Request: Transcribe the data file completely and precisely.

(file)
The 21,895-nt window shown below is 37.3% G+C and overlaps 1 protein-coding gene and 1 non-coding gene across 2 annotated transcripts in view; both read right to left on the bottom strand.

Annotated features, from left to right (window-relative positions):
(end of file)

The 21,895-nt window shown below is 37.3% G+C and overlaps 1 protein-coding gene and 1 non-coding gene across 2 annotated transcripts in view; both read right to left on the bottom strand.

Annotated features, from left to right (window-relative positions):